Drape Me in Velvet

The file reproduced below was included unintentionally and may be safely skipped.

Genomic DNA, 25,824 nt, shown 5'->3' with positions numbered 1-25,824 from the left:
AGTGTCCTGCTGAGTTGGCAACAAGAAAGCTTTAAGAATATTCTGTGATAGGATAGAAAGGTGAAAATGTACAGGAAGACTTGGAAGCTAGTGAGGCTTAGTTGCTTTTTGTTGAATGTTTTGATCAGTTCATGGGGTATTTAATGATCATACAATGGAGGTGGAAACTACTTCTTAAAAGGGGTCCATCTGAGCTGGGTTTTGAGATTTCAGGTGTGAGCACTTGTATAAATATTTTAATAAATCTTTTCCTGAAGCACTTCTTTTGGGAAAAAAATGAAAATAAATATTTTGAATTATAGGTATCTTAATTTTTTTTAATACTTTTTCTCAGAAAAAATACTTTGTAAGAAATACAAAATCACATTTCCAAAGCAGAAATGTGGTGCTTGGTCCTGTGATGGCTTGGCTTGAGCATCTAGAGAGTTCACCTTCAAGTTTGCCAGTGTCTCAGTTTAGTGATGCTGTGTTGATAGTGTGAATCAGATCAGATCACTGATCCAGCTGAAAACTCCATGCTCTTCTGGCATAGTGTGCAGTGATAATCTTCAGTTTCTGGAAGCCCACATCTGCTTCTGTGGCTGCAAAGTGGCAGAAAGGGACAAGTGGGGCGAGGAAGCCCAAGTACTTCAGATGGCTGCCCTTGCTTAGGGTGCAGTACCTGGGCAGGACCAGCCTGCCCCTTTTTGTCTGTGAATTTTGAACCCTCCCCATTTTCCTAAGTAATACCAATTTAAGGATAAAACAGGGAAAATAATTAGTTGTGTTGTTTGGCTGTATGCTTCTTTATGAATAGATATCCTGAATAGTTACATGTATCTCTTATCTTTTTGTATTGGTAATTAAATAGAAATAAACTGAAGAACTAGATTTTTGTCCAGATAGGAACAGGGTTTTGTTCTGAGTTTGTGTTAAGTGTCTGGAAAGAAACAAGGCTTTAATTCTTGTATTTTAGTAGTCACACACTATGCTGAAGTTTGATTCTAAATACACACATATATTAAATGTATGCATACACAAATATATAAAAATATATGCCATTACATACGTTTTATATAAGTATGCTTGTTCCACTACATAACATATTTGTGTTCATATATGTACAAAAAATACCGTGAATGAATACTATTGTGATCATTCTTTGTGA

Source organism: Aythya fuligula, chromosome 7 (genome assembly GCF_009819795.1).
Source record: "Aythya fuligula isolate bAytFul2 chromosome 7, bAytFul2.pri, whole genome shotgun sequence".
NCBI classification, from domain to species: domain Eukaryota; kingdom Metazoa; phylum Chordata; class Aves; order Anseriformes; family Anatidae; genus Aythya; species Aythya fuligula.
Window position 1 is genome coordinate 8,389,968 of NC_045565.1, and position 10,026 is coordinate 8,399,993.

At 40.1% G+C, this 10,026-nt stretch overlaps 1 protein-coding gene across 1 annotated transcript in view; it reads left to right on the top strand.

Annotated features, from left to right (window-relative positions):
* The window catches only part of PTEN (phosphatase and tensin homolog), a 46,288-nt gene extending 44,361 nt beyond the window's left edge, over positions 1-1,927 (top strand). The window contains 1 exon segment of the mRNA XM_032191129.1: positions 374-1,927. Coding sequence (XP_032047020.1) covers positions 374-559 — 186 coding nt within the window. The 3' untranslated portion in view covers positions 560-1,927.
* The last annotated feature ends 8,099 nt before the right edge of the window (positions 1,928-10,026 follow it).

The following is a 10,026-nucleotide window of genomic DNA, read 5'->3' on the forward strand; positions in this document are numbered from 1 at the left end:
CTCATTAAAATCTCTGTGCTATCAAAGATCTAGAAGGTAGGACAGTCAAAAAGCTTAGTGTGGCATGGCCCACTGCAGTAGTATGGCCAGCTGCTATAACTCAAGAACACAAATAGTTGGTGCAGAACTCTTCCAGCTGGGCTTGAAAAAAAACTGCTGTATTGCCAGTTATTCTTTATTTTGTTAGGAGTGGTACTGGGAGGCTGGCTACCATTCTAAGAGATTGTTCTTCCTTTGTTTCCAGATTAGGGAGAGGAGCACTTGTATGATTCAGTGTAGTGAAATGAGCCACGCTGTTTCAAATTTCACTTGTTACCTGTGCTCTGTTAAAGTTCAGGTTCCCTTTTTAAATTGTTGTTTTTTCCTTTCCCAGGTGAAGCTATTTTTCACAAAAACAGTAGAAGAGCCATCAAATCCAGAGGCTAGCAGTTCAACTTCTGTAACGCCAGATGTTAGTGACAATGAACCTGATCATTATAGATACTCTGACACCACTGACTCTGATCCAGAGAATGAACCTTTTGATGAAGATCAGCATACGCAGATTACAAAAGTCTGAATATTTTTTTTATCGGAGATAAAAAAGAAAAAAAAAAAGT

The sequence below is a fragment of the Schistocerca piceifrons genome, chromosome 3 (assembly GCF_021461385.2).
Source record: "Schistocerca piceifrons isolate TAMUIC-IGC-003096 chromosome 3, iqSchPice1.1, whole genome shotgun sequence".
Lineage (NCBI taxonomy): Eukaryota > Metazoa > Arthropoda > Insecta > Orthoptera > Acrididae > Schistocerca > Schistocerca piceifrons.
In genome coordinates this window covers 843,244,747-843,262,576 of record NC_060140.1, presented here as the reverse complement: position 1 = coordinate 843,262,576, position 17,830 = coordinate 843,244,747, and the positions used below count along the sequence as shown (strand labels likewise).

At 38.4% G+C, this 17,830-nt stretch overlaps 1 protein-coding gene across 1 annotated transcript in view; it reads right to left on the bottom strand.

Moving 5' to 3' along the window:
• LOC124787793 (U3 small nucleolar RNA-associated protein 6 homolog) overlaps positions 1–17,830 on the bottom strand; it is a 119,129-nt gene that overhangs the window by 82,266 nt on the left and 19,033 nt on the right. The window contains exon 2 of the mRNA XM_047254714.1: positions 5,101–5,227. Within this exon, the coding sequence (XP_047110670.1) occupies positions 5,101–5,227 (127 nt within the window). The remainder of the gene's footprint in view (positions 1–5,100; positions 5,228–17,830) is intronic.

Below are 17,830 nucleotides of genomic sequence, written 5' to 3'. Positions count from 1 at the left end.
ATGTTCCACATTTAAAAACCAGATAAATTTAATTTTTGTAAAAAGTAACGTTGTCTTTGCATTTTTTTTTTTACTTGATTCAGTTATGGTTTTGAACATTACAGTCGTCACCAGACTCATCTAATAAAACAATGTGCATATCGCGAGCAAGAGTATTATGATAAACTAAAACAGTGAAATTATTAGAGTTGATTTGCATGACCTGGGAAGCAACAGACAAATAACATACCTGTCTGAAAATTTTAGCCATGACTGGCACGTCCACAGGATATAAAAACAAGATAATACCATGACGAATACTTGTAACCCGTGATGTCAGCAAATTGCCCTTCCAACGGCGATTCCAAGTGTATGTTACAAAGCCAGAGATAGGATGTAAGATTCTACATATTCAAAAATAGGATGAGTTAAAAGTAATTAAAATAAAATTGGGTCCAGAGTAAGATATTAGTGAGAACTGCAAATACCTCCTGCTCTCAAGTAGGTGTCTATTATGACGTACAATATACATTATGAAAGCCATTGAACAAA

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Musette's Drape Me in Velvet is the kind of effort where the backstory of how banks of tapes, some decades old, were reworked, layered, and twisted into something else is of interest on the one hand, but on the other doesn't necessarily need to be a selling point at all. In point of fact it shouldn't be -- Drape Me in Velvet feels like so much out there in the realm of referential metapop experimentation, perhaps inevitably, but one where it's the original arrangements and focus that carry the day more successfully. Musette's sole figure Joel Danell, along with various collaborators, create a series of instrumentals that are rooted in a never-never land of film soundtracks, commercial compositions, and nostalgic sentiments that are nonetheless grounded in the present. Thus, "Coucou Anne," which starts off as the kind of wistful, fuzzy indie one could almost expect these days, but with a piano lead giving it a bit of a genteel twist. The upward melodic progression of "Night Night Night" is a standout, something that takes the extrapolations on Beach Boys formalism via the High Llamas to another level, "Horse Thoughts" shifting from sweet little thing to a combination of darker drones buried/corroded beats while a string section amps up the melancholy. "Wuzak" is the perfect title, but instead of it just being snarky glop, something about the solo and lushness is just a kind of spot-on pop, horns starkly mucking up the feelings created. "On the Green Tape" takes a more mournful feeling with its shuffle, "Tempelhof" veers toward Pulp ballads circa 1994 in sound without lyrics, and "How to Behave in Elevators" seems to ask why it's not so bad to be flutily winsome.

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